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Fire Safety Tips for Winter

Fire Safety Tips for Winter Months

Image of overload of extension cords in eletrical outletAll winter long, families should take simple steps to protect their homes and their families from the dangers of household hazards that can cause electrical and heating fires and carbon monoxide poisoning.

Fireplaces
Fireplaces that go unused for most of the year, get lots of use around the holidays and during winter as they provide a source of heat and a cozy atmosphere.  Yet, they also provide a great source of danger if you don't know what preventive steps to take to keep your home and family safe. 

Extension cords
Residents are encouraged to read the label on extension cord or make sure their electric heater is set up safely. It is simple actions like these that prevent home fires during the winter months.

During a typical year, home electrical problems account for 67,800 fires, 485 deaths, and $868 million in property losses across the country, according to the U.S. Fire Administration.

Electrical appliances
Some of these fires are caused by electrical system failures and appliance defects, but many more are caused by the misuse and poor maintenance of electrical appliances, incorrectly installed wiring, and overloaded circuits and extension cords. Fire deaths are highest in winter months which call for more indoor activities and increase in lighting, heating, and appliance use, according to the U.S. Fire Administration.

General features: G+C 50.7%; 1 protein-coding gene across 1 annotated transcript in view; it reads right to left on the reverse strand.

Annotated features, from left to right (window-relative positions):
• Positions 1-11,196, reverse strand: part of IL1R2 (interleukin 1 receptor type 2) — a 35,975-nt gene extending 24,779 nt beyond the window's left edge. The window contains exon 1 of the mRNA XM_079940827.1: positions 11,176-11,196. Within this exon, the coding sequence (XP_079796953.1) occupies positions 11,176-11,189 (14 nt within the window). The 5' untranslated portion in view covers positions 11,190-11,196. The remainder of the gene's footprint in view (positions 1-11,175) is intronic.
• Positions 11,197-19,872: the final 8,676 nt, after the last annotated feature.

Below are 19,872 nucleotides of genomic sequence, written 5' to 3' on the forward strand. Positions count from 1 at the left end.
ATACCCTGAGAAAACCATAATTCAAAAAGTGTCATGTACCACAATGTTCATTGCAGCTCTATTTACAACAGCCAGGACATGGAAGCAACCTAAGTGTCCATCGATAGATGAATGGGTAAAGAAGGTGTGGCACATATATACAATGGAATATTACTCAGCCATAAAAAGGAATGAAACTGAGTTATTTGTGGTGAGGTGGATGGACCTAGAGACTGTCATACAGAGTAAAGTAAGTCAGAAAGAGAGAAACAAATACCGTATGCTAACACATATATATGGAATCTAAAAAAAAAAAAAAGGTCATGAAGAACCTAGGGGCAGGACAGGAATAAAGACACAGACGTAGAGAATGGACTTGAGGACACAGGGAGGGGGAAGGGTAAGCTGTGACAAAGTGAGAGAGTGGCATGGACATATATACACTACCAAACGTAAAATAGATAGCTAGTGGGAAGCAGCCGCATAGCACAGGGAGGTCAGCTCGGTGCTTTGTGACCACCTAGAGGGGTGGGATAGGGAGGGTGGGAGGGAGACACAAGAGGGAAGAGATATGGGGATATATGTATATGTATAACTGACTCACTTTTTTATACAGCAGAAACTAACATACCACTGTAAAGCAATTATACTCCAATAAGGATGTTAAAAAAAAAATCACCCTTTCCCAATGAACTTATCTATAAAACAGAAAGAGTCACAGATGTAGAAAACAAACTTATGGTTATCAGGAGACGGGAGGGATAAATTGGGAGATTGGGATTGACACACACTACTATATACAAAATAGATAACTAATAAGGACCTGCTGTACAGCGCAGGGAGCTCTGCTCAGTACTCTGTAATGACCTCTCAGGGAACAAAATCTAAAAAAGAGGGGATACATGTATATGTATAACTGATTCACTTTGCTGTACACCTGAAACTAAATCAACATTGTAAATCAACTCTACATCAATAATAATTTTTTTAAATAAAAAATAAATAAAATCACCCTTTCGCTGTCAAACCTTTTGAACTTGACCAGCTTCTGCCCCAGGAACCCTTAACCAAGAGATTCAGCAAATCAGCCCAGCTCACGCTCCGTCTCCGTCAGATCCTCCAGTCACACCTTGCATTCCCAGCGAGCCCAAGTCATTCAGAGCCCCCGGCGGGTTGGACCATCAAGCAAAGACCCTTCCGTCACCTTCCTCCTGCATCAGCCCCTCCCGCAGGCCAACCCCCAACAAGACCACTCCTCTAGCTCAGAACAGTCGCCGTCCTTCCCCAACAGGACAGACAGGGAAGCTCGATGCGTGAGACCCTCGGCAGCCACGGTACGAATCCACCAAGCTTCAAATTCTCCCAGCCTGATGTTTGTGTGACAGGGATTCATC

Carbon monoxide poisoning
The heating season also increases the dangers of carbon monoxide poisoning. Carbon monoxide is a clear, odorless and potentially fatal gas produced by home heating systems, hot water heaters, faulty chimneys, kerosene or fuel oil room heaters, gas stoves, fireplaces, charcoal grills and car exhaust. It can cause flu-like symptoms, vomiting, loss of consciousnss, brain damage and eventually death.

Our flyer "Is your family safe from fire?" suggests simple steps you can take to prevent electrical and heater fires and prevent carbon monoxide poisoning. Installing smoke detectors and carbon monoxide detectors and having a home escape plan are essential components of family fire safety. It is also important to have a fire extinguisher near the cooking area but be certain you know how to use it safely.